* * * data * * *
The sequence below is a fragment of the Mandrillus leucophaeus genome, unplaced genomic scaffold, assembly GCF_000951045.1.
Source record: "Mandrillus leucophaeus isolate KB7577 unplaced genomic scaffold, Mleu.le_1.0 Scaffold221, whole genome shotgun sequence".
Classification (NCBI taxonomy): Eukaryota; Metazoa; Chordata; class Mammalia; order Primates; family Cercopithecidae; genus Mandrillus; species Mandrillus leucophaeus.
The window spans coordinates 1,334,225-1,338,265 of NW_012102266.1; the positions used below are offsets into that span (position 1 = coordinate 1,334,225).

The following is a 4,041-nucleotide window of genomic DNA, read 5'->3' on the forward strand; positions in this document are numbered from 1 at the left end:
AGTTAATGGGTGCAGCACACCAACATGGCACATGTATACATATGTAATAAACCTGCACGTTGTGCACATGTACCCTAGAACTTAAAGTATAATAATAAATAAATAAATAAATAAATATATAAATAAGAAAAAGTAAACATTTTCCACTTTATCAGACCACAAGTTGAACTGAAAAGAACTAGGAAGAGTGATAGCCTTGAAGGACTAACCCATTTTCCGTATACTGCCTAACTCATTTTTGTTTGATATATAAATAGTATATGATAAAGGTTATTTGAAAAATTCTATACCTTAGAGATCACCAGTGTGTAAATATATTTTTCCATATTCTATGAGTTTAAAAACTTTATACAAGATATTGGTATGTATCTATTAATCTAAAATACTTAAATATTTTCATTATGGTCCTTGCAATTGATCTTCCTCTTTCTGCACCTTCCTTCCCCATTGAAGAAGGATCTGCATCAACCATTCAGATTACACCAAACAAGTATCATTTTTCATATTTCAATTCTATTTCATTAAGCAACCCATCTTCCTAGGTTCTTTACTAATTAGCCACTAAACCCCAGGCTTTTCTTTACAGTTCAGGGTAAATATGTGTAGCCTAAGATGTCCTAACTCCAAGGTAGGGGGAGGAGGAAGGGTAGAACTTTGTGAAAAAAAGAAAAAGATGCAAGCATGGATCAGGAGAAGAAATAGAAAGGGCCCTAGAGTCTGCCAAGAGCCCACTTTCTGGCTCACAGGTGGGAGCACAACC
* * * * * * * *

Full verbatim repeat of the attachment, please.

The sequence below is a fragment of the Mandrillus leucophaeus genome, unplaced genomic scaffold, assembly GCF_000951045.1.
Source record: "Mandrillus leucophaeus isolate KB7577 unplaced genomic scaffold, Mleu.le_1.0 Scaffold221, whole genome shotgun sequence".
Classification (NCBI taxonomy): Eukaryota; Metazoa; Chordata; class Mammalia; order Primates; family Cercopithecidae; genus Mandrillus; species Mandrillus leucophaeus.
The window spans coordinates 1,334,225-1,338,265 of NW_012102266.1; the positions used below are offsets into that span (position 1 = coordinate 1,334,225).

The following is a 4,041-nucleotide window of genomic DNA, read 5'->3' on the forward strand; positions in this document are numbered from 1 at the left end:
AGTTAATGGGTGCAGCACACCAACATGGCACATGTATACATATGTAATAAACCTGCACGTTGTGCACATGTACCCTAGAACTTAAAGTATAATAATAAATAAATAAATAAATAAATATATAAATAAGAAAAAGTAAACATTTTCCACTTTATCAGACCACAAGTTGAACTGAAAAGAACTAGGAAGAGTGATAGCCTTGAAGGACTAACCCATTTTCCGTATACTGCCTAACTCATTTTTGTTTGATATATAAATAGTATATGATAAAGGTTATTTGAAAAATTCTATACCTTAGAGATCACCAGTGTGTAAATATATTTTTCCATATTCTATGAGTTTAAAAACTTTATACAAGATATTGGTATGTATCTATTAATCTAAAATACTTAAATATTTTCATTATGGTCCTTGCAATTGATCTTCCTCTTTCTGCACCTTCCTTCCCCATTGAAGAAGGATCTGCATCAACCATTCAGATTACACCAAACAAGTATCATTTTTCATATTTCAATTCTATTTCATTAAGCAACCCATCTTCCTAGGTTCTTTACTAATTAGCCACTAAACCCCAGGCTTTTCTTTACAGTTCAGGGTAAATATGTGTAGCCTAAGATGTCCTAACTCCAAGGTAGGGGGAGGAGGAAGGGTAGAACTTTGTGAAAAAAAGAAAAAGATGCAAGCATGGATCAGGAGAAGAAATAGAAAGGGCCCTAGAGTCTGCCAAGAGCCCACTTTCTGGCTCACAGGTGGGAGCACAACC